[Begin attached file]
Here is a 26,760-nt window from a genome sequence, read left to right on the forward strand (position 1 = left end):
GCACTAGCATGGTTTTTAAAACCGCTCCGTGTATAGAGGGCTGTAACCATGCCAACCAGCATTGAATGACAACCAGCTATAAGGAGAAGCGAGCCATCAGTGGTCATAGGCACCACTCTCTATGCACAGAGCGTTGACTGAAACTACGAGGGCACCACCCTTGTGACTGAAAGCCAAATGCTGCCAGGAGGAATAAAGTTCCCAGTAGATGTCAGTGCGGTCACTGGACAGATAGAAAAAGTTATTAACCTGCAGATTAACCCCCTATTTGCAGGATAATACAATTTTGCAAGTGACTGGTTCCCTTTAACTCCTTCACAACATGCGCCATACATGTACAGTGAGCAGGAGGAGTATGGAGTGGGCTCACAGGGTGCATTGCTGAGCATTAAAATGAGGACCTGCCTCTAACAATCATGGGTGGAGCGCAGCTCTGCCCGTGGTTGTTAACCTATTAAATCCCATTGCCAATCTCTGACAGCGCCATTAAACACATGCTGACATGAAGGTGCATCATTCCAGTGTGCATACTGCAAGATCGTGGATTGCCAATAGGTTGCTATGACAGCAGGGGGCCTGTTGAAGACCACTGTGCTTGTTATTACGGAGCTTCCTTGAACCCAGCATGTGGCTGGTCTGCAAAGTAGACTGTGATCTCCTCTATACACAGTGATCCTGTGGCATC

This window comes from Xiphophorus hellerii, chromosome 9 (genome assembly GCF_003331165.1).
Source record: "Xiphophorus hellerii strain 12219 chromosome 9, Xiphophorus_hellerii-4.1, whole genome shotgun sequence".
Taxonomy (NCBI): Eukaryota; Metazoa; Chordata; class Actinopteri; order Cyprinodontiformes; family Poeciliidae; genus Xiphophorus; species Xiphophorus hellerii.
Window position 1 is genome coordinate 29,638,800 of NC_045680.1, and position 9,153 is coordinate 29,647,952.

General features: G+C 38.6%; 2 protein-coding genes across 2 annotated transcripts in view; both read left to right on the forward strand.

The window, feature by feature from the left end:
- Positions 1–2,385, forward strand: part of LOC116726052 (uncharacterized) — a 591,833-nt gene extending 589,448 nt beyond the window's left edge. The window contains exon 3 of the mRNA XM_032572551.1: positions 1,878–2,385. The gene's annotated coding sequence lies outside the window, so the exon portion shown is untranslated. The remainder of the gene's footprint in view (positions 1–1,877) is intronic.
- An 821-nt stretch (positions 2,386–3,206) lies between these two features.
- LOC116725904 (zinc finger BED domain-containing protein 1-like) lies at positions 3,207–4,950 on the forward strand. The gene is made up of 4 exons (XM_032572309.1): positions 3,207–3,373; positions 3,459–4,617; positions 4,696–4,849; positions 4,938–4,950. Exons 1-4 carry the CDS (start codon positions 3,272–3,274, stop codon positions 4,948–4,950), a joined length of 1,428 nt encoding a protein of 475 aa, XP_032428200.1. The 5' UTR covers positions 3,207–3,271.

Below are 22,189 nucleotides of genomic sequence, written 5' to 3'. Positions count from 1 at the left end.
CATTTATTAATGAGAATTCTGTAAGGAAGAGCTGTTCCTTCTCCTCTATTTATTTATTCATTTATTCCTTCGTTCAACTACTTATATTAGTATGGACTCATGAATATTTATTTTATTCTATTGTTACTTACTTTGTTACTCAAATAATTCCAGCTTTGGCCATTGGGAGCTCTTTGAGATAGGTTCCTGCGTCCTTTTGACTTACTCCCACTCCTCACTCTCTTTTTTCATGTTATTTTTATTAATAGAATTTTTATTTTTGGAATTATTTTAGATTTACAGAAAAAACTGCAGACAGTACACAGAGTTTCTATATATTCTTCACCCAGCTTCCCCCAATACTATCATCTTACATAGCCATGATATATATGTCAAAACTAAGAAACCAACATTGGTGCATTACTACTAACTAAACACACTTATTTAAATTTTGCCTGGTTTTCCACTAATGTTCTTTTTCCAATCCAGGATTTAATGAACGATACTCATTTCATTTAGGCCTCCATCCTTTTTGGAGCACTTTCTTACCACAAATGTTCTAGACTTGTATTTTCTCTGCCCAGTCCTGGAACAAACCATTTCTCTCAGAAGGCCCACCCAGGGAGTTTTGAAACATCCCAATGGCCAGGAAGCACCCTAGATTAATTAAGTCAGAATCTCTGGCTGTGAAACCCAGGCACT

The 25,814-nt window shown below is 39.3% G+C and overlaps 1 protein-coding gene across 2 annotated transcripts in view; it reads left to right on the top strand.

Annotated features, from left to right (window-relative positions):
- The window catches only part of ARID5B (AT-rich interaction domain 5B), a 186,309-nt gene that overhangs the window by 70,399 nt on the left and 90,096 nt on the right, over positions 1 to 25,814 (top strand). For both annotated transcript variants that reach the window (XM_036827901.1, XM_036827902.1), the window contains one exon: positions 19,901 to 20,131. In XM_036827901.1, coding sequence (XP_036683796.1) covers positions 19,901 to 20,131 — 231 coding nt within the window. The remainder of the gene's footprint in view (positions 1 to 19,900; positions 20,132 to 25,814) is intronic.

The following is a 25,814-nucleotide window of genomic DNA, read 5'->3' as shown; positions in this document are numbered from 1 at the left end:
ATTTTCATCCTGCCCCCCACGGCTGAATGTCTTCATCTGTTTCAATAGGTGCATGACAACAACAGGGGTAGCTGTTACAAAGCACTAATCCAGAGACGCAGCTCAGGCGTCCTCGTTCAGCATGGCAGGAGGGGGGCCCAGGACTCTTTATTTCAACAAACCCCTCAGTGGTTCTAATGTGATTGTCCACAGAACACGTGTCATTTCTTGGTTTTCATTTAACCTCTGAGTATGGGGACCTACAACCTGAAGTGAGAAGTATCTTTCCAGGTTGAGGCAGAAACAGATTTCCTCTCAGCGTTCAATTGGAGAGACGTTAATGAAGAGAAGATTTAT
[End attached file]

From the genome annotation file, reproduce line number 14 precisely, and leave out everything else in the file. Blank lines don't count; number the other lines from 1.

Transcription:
The 25,814-nt window shown below is 39.3% G+C and overlaps 1 protein-coding gene across 2 annotated transcripts in view; it reads left to right on the top strand.